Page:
The point being that viruses are molecular liquids or gases (venom) that can be created by chemical imbalances in humans, plants and animals (by malnutrition or toxic acidic food and/or drink consumption), also created in humans, plants and animal glands, sometimes used in defense (snake venom) or emergency (overactive adrenals), also can be crystallized in laboratories, rarely, if ever crystallized in vivo, and foolish to call viruses contagious when viruses are nothing more than acidic liquids or gases from biological transformation or rotting matter.
Then there is misinformation like this, as posted by Peter Bowditch:
I love the part complaining about how the electron micrographs of viruses are “blurry” is reason to believe that viruses don’t exist and can’t be imaged with electron microscopy. Obviously because images of molecules and atoms are similarly somewhat blurry that must mean that molecules and atoms don’t exist!
There’s also a lot of concrete thinking behind germ theory denial. The most prominent example is the tendency of deniers to claim that, because not everyone gets sick when they are exposed to a pathogen, it must mean that germ theory is invalid and terrain theory is a better explanation. I discussed this in my previous post on germ theory denial, for instance, the example of ten people who get on an elevator with a person with the flu who’s coughing all over the place. Everyone in the elevator is exposed to the flu virus, the argument goes, but not everyone gets the flu. Observations like this are referenced as though they were evidence that the germ theory is fatally flawed! Basically, germ theory denialists seem to think that anything less than a 100% infection and illness rate in people exposed to a pathogenic organism means that that organism doesn’t cause the disease, and don’t even get them started on asymptomatic transmission, as is common with SARS-CoV-2. It’s an example of all-or-nothing thinking that’s so prevalent in promoters of pseudoscience and is very much akin to how antivaccine zealots argue, in essence, that if a vaccine isn’t 100% effective and 100% safe it’s useless, just as if a PCR test for COVID-19 has a false positive rate and isn’t perfect then the pandemic is really a “casedemic” of false positives.
The attraction of “soft” germ theory denial in the age of COVID-19
Germ theory denial is not a new phenomenon. It’s been around as long as germ theory has and has long been a major strain in alternative medicine beliefs about disease. Pre-pandemic, the attractiveness is that “terrain” theory allowed its believers to labor under the delusion that, if only they ate the right foods, lived the right lifestyle, did the right things, and were, from a health standpoint, virtuous, they would be virtually immune to infectious disease. My favorite example occurred when Bill Maher claimed that his diet and lifestyle (but what about his copious use of weed?) meant that he couldn’t catch the flu on an airplane even if there were several people with the flu on the flight, to which Bob Costas retorted acidly (word choice intentional), “Oh, come on, Superman!” It’s all of a piece with what I like to call the Central Dogma of Alternative Medicine, namely that you have virtually 100% control over whether you get sick and if you just want to be healthy badly enough you will be.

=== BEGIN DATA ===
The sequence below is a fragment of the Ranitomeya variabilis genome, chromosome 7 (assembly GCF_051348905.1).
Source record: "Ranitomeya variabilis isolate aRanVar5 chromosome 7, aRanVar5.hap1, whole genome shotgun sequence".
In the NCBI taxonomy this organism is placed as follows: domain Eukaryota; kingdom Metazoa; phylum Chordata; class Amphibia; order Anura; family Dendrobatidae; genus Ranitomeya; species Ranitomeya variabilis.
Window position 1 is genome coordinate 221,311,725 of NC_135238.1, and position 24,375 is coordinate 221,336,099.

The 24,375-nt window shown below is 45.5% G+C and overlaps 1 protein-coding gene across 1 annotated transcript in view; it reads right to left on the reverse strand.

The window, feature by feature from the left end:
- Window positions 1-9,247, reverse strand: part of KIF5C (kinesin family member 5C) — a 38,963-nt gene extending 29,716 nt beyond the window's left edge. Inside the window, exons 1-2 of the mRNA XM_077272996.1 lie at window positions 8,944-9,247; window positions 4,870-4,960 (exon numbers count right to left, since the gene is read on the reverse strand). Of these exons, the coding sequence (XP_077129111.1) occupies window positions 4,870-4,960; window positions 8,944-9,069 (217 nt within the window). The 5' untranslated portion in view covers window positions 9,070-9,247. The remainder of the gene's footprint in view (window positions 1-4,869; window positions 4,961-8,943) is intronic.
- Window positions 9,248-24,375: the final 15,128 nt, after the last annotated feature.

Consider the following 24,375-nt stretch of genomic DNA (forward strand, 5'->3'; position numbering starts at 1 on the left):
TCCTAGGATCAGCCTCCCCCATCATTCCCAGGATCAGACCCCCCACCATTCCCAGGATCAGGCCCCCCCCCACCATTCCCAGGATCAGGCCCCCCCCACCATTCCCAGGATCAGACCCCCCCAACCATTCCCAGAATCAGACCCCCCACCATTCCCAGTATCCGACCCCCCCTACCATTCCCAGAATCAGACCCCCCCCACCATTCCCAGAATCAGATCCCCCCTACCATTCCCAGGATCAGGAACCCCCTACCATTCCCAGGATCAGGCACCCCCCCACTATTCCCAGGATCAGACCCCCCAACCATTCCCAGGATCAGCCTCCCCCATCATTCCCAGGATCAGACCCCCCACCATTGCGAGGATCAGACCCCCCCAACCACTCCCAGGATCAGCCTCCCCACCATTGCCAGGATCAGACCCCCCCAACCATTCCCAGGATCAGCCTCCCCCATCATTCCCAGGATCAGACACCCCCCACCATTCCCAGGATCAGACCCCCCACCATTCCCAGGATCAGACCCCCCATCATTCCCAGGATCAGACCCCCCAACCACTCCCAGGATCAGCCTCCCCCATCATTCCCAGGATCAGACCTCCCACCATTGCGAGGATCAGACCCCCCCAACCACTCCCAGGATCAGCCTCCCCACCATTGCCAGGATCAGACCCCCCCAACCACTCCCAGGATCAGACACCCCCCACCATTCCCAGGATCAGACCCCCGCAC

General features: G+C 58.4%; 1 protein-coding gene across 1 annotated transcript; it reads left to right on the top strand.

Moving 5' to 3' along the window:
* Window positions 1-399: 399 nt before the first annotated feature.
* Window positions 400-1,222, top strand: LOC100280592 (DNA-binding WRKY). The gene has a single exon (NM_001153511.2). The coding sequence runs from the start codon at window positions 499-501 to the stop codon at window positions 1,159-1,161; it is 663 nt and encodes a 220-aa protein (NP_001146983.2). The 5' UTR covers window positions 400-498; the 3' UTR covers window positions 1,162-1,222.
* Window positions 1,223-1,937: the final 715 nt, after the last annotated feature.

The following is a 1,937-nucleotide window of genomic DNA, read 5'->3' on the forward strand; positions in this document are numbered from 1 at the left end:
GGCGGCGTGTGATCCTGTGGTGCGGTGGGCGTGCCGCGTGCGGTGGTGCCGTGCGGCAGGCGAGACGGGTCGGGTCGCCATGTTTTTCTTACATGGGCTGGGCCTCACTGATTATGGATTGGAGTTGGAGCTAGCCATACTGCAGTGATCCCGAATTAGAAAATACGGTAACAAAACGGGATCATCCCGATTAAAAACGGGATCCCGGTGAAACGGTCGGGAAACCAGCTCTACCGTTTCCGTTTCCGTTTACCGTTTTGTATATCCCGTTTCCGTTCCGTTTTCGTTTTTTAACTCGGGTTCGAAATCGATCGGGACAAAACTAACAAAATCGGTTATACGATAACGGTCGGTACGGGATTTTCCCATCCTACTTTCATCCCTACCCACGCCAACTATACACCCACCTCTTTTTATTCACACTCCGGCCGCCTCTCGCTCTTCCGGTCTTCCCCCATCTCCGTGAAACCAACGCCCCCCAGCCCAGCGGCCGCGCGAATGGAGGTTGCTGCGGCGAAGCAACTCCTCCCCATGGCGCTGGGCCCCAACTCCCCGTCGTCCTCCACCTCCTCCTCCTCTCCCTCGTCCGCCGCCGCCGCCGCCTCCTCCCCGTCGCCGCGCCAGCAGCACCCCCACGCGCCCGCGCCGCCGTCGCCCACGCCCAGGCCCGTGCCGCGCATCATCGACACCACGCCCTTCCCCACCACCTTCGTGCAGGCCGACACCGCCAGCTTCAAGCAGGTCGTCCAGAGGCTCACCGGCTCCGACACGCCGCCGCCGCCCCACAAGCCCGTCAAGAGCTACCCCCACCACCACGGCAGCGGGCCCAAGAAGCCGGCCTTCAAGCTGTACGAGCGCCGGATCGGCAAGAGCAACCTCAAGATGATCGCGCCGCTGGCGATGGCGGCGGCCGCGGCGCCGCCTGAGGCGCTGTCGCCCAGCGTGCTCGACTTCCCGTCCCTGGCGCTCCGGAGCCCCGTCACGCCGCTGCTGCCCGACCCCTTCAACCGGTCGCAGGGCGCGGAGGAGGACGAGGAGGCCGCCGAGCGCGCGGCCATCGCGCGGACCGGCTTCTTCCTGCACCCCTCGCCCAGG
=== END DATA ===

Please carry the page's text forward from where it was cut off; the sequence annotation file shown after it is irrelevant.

Of course, as I said before, these days most germ theory denial is not absolute. Far more often, germ theory denial is “soft” in that it takes the form of a (usually weak) concession that microbes can under certain circumstances (basically only if the host is already sick) cause disease, but with the caveat that the disease is so much less likely to take hold or so much less likely to be deadly if you only live a virtuous life in terms of diet, exercise, and lifestyle; i.e., if you are Superman in terms of health. Unsurprisingly, it is the latter claim that nearly always overshadows the concession.
There is, of course, a grain of truth here in that debilitated people and people with comorbidities are far more likely to die of COVID-19 (for example), but in the hands of “soft deniers” of germ theory that grain of truth results in the delusion that they can’t get seriously sick from COVID-19 because they are so healthy and that they are thus not a danger to those who are particularly susceptible to coronavirus. This “soft” germ theory denial also leads to massive victim shaming, such as when Del Bigtree urged his listeners to “catch this cold” (COVID-19) to gain “natural immunity”, even as he blamed those at risk for death from coronavirus for having lived an unhealthy lifestyle that had put them at risk. It also leads to ideas that border on eugenics, such as the Great Barrington Declaration, which recommends basically letting COVID-19 rip through the “healthy” population while using “focused protection” to protect the vulnerable. Never mind that COVID-19 can kill the healthy and that it’s impossible to isolate the vulnerable from the virus while it’s spreading exponentially in the general population. Finally, this “soft” germ theory denial provides a reasonable-seeming pretext to oppose masks, any sort of “lockdown”, and, of course, vaccines.
A decade ago, germ theory denial was largely viewed as no more than a “curiosity,” a quirky idea held by few and likely not of much consequence or likely to cause much harm. Few other than those of us who recognized how such denial fueled the antivaccine movement recognized it as a problem. Unfortunately, the COVID-19 pandemic has made it very clear how deadly such ideas are.